On the other hand ... I was making my living as a freelance graphic designer when my children were small (way pre-iPad), and was constantly reading warnings against letting children spend too much time on the computer. I read to them a great deal, and did other activities with them as a "stay-at-home mom." But since I was actually making my living at home, a large amount of most days my attention was focused on meeting work deadlines. So I pretty much let my kids' passions choose how they spent their time, and much of it was on computers and game consoles. All three kids turned out to be adept digital artists and very tech literate. My son, now 31, creates computer games. My 30-year-old daughter is a very capable mother of three and a freelance illustrator. My third, now 24, stunned me by starting to read at age 3, having worked out the words "start" and "enter." She was reading on her own at age 4, and writing her own stories at age 5. She is now co-creating full-length graphic novel. It's my belief that children are resilient, and those with parents who teach and encourage them learn. I think the correlations with TV use (or computer, or YouTube, or digital games) most likely reflect more strongly the education levels of their parents and the absence of alternative environments for playing and exploring in their homes and neighborhoods, rather than dangers lurking in over-use of electronic gadgets.

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    I think two things should be noted here: 1) you spent quality time with them; and 2) the ubitquitous presence of the internet makes every possible influence easy to get, and without close monitoring to make sure such material is not seen can create problems. Commented Oct 18, 2014 at 19:12

Most of the answers here appear to be about screen time, but it's also important to remember that YouTube is not designed to be a safe space for a child.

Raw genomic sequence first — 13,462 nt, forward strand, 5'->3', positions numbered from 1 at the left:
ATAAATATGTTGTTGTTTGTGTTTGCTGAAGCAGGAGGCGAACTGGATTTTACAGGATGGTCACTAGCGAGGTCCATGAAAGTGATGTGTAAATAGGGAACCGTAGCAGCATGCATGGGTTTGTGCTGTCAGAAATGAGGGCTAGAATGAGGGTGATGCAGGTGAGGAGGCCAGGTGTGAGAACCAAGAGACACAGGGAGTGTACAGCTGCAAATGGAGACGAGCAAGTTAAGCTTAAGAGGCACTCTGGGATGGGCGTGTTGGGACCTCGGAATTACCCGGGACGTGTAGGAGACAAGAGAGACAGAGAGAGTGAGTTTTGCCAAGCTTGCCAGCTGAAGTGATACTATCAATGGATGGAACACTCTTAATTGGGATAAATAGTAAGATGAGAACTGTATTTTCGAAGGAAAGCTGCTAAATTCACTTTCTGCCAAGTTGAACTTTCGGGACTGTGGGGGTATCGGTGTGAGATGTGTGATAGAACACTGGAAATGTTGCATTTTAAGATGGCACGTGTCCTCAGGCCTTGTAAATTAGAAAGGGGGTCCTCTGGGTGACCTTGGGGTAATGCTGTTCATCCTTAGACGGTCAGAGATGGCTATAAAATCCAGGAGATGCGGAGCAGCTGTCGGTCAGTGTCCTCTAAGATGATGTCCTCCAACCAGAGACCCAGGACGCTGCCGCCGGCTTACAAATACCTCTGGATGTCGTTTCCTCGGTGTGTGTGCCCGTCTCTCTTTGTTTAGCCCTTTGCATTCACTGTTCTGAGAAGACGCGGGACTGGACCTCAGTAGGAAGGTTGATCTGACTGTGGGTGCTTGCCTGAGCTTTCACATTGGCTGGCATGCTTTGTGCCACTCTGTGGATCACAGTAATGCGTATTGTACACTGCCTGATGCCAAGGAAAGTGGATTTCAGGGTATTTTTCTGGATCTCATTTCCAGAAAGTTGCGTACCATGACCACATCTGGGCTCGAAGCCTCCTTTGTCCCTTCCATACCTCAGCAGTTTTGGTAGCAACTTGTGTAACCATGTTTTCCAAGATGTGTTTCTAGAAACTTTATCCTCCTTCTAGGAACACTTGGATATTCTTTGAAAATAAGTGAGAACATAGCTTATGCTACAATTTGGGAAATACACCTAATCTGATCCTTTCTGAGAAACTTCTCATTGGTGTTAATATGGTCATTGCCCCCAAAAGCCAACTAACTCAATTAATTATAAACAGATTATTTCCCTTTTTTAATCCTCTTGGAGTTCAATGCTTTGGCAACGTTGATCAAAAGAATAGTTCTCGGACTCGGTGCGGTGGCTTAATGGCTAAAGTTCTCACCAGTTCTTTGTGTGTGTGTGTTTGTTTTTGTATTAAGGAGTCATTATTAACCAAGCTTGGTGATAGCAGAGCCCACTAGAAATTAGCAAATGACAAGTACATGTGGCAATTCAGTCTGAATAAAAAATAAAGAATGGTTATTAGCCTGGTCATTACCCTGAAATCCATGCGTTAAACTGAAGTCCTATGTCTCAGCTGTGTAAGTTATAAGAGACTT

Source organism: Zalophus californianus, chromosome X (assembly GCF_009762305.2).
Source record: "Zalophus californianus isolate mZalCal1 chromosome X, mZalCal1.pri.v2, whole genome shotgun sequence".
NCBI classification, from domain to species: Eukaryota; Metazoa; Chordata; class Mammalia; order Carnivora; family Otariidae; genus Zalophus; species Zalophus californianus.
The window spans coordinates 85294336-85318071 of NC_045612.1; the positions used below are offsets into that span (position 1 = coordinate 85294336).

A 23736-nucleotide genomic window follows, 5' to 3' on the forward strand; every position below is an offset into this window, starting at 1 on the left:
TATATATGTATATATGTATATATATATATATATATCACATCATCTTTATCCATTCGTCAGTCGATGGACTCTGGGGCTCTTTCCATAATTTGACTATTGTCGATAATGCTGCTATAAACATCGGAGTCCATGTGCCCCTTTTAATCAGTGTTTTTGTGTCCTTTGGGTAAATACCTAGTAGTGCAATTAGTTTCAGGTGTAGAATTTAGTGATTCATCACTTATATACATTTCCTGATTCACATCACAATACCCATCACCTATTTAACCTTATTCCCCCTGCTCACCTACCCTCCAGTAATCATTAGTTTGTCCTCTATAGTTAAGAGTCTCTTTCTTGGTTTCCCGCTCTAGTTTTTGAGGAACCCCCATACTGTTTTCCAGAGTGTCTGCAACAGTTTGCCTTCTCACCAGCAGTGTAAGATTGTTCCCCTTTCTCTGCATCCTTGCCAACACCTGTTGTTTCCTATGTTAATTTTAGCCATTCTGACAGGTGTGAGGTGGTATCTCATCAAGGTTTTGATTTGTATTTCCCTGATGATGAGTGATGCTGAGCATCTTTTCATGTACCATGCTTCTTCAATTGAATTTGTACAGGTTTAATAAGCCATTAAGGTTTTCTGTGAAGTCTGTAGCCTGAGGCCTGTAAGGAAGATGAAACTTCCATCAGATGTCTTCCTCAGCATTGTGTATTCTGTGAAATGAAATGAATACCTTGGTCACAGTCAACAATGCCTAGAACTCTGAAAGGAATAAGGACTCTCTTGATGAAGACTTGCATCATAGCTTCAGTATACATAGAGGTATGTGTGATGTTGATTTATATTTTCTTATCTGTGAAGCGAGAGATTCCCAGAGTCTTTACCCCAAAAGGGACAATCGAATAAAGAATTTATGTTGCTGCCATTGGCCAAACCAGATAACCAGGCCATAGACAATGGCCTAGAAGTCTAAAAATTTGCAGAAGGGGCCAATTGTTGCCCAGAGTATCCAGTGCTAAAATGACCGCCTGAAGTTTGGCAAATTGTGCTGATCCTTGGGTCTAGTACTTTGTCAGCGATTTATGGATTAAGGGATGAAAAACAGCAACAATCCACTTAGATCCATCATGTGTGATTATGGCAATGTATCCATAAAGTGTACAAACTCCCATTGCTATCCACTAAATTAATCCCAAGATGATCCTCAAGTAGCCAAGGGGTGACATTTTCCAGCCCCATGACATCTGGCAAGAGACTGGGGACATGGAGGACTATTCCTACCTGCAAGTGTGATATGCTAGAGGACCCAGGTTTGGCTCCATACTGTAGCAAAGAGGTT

For example, my son likes to watch Minecraft videos. Very often these have a very unsuitable adult voiceover, plus optional heavy metal soundtrack. Do you want some random teenager swearing and talking about sex in front of your kid?

My little girl enjoys nursery rhymes and the songs from Frozen. The recommended videos will often be adult parody videos, or will feature surprising scary content, especially around halloween.

It's very easy when following a stream of clickthroughs to get into some very dodgy content indeed, even with safe mode enabled. There's seriously some dark stuff on YouTube, I wouldn't leave a child on it un-attended.

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    This is a far more important point than whether X number of youtube hours is too much. Some violent, sexual or otherwise age-inappropriate content can seriously mess with healthy psychological development in children. No parent should ever give a child completely unsupervised youtube access.
    – MGOwen
    Commented Oct 21, 2014 at 7:27

Play with your kid, read good book for him, talk with him, teach him!

The first thing we did while planning kids - we've thrown TV away. At all. We don't have a similar device at home. My daughter (5 yrs now) watches cartoons and programs that I choose for 15-30 minutes per day WITH ME on the screen using my laptop and projector. We speak about what we are watching, commenting, laughing together etc. If you are so bored of you kid that you are leaving him with youtube for hours, just give the kid to another family!